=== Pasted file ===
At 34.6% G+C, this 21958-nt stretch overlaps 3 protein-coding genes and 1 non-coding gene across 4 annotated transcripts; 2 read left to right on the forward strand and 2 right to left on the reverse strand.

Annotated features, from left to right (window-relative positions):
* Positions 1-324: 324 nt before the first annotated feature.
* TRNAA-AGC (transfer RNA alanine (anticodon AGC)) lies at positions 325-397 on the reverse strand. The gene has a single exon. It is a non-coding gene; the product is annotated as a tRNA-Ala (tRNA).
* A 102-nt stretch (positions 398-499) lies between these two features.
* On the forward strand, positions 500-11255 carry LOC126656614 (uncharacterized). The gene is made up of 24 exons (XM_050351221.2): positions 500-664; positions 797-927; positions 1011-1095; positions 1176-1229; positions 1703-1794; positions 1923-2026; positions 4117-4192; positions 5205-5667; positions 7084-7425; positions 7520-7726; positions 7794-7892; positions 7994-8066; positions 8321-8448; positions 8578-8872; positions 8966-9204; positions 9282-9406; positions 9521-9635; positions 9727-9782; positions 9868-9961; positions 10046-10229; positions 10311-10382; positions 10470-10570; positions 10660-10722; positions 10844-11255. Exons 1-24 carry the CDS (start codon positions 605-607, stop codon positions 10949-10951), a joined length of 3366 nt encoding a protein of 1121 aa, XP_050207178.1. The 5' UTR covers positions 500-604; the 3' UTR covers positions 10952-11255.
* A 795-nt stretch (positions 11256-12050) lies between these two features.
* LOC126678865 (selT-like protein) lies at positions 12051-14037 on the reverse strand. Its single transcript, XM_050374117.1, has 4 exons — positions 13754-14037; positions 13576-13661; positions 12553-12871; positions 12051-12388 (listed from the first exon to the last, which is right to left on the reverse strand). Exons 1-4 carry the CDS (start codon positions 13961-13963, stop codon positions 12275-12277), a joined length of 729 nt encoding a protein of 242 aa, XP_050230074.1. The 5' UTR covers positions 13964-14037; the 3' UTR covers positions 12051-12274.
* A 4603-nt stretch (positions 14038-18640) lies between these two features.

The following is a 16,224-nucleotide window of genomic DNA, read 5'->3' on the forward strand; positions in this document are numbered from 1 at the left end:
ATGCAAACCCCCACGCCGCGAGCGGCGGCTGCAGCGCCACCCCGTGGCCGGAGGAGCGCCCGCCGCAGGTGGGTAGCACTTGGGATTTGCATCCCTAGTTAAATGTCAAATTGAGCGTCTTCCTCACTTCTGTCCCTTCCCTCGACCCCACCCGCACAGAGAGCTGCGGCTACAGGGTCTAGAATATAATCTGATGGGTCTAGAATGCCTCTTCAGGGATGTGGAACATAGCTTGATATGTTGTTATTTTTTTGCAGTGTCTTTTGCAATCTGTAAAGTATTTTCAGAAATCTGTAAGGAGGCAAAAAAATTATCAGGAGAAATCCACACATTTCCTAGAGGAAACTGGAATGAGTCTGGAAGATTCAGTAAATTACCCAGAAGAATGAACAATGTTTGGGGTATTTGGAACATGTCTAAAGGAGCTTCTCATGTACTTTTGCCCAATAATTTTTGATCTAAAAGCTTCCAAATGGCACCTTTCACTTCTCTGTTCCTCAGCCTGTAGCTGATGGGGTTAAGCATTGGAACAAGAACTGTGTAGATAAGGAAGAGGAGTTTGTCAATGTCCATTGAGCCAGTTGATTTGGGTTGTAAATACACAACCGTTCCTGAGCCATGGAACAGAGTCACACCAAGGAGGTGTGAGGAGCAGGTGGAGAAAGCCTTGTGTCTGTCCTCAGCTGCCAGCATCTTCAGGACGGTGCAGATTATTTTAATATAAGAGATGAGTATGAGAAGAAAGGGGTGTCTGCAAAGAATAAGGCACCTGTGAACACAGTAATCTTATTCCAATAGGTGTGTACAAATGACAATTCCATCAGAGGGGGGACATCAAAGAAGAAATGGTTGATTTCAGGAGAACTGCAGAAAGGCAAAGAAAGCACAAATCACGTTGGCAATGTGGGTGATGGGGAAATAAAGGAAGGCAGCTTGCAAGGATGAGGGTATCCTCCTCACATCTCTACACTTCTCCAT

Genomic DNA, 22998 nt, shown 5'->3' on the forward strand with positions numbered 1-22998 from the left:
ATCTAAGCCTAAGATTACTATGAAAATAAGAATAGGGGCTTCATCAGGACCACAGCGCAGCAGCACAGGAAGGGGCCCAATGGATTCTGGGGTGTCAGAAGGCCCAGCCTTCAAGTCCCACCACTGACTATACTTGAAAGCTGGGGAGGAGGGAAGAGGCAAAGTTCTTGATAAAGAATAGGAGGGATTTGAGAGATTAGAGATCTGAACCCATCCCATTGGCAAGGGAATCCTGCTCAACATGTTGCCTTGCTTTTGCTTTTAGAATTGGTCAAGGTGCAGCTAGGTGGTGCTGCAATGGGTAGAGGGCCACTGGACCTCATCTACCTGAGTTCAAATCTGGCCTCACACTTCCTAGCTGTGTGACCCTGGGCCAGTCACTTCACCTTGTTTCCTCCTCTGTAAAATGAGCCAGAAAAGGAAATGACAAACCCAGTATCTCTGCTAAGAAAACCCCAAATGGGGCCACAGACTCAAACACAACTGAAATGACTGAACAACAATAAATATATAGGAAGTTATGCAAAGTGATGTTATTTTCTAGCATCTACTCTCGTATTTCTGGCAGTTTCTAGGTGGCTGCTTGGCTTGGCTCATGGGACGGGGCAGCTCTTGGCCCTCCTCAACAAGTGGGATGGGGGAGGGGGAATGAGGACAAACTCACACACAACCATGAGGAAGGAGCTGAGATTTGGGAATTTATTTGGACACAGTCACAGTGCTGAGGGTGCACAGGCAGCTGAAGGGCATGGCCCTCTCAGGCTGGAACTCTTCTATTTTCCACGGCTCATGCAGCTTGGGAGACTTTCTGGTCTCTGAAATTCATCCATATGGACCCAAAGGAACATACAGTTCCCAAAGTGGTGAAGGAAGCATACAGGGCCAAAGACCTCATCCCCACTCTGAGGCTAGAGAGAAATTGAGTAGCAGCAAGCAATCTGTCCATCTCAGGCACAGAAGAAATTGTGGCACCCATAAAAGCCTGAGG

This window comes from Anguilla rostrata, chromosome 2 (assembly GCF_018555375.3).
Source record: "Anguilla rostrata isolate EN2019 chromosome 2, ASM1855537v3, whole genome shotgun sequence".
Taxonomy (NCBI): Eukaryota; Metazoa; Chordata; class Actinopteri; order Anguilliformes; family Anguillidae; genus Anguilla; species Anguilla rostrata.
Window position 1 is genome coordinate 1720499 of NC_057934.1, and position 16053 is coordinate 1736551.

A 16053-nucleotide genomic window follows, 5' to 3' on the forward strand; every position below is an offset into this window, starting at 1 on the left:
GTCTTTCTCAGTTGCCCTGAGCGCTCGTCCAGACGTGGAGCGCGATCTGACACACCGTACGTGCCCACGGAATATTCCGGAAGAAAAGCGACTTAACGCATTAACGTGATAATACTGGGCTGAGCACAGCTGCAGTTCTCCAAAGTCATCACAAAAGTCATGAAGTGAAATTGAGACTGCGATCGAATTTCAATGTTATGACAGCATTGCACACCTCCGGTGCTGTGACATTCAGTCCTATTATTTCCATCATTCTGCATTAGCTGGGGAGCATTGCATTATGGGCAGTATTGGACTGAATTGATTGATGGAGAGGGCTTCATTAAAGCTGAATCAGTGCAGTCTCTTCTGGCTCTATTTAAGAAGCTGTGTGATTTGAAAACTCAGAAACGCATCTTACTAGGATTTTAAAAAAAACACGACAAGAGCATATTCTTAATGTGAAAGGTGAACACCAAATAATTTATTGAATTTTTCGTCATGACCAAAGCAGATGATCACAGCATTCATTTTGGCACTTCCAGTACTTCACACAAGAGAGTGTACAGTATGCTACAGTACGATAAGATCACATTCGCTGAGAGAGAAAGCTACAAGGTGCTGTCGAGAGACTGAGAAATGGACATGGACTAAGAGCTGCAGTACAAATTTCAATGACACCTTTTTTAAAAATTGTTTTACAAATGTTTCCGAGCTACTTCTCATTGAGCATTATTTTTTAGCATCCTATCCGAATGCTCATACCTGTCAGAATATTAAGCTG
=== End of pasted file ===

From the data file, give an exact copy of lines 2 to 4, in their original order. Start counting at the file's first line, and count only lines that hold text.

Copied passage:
Annotated features, from left to right (window-relative positions):
* Positions 1-324: 324 nt before the first annotated feature.
* TRNAA-AGC (transfer RNA alanine (anticodon AGC)) lies at positions 325-397 on the reverse strand. The gene has a single exon. It is a non-coding gene; the product is annotated as a tRNA-Ala (tRNA).